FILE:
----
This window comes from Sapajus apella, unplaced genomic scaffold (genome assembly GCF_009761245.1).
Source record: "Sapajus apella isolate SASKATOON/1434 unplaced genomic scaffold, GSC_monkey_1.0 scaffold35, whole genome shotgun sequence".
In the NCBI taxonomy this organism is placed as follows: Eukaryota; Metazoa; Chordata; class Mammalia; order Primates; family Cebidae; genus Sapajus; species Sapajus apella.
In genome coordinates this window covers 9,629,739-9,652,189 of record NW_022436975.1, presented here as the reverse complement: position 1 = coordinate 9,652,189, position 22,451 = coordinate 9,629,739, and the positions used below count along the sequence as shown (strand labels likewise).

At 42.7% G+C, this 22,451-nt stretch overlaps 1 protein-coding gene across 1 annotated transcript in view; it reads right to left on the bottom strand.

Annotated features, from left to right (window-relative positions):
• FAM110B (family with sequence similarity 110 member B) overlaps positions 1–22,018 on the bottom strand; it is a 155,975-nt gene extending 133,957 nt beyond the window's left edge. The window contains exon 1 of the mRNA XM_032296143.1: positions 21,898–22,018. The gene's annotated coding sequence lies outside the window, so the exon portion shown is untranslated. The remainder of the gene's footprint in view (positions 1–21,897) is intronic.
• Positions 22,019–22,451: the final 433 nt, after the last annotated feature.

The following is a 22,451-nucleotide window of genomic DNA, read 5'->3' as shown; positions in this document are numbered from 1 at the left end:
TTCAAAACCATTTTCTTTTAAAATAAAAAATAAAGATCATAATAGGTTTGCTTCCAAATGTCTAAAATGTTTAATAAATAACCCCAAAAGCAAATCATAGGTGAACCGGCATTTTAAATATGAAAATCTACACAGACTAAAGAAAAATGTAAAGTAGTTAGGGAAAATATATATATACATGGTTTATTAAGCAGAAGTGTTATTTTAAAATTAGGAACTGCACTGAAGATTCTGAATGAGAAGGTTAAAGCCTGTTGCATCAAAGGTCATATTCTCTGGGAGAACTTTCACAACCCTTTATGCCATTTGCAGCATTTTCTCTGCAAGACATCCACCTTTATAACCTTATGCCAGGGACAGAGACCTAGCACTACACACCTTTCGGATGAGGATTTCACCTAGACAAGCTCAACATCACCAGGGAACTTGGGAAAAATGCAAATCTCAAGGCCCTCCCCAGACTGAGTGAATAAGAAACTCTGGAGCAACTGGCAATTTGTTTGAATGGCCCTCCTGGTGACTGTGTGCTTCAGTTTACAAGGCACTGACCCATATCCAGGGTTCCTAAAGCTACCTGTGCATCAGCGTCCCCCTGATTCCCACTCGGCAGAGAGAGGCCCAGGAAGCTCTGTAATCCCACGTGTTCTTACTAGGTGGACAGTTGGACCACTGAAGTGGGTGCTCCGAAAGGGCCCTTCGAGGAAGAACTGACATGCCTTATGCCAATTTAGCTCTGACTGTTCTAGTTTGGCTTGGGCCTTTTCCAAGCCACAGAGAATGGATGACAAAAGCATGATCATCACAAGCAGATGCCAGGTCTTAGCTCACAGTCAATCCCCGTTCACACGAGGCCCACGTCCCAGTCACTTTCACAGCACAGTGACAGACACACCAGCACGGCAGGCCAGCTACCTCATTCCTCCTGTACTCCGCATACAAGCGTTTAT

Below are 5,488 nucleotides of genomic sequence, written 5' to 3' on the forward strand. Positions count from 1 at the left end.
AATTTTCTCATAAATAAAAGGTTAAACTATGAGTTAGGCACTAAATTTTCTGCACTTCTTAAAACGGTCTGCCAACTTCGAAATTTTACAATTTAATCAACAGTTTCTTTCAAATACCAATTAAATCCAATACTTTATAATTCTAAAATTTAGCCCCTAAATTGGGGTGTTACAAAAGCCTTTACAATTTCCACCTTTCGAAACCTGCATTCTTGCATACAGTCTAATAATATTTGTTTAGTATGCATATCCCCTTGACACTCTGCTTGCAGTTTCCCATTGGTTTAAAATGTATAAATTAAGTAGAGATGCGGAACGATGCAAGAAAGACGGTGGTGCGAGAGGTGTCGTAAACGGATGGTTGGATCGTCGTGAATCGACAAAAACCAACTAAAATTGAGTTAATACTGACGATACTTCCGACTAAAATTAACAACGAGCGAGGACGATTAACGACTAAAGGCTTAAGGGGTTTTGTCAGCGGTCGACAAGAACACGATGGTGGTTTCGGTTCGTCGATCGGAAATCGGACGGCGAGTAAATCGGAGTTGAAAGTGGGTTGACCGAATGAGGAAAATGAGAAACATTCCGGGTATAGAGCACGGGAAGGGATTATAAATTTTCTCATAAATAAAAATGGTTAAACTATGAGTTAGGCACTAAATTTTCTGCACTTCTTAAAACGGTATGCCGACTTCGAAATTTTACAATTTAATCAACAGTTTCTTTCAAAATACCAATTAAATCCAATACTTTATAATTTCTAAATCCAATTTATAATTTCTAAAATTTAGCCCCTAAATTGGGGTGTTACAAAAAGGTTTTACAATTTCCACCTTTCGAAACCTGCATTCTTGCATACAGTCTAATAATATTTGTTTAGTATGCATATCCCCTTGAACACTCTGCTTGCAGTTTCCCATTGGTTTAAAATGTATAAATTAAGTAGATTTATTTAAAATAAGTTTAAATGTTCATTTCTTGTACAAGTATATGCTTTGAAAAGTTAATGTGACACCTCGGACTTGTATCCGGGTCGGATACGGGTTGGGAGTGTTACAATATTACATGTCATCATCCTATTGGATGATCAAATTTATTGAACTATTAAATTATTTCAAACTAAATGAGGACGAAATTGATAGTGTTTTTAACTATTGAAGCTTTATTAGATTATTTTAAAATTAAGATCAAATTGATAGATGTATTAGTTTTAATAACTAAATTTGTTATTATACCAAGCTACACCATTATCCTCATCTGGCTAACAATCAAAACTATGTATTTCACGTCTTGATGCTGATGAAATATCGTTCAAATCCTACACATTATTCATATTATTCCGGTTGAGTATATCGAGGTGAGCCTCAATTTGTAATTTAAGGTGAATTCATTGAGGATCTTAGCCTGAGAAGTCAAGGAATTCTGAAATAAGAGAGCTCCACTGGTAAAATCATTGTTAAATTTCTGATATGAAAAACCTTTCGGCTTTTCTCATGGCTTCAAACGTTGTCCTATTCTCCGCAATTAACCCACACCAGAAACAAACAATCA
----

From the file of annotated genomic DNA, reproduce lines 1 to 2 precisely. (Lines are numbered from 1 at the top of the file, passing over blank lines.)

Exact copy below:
This window comes from Sapajus apella, unplaced genomic scaffold (genome assembly GCF_009761245.1).
Source record: "Sapajus apella isolate SASKATOON/1434 unplaced genomic scaffold, GSC_monkey_1.0 scaffold35, whole genome shotgun sequence".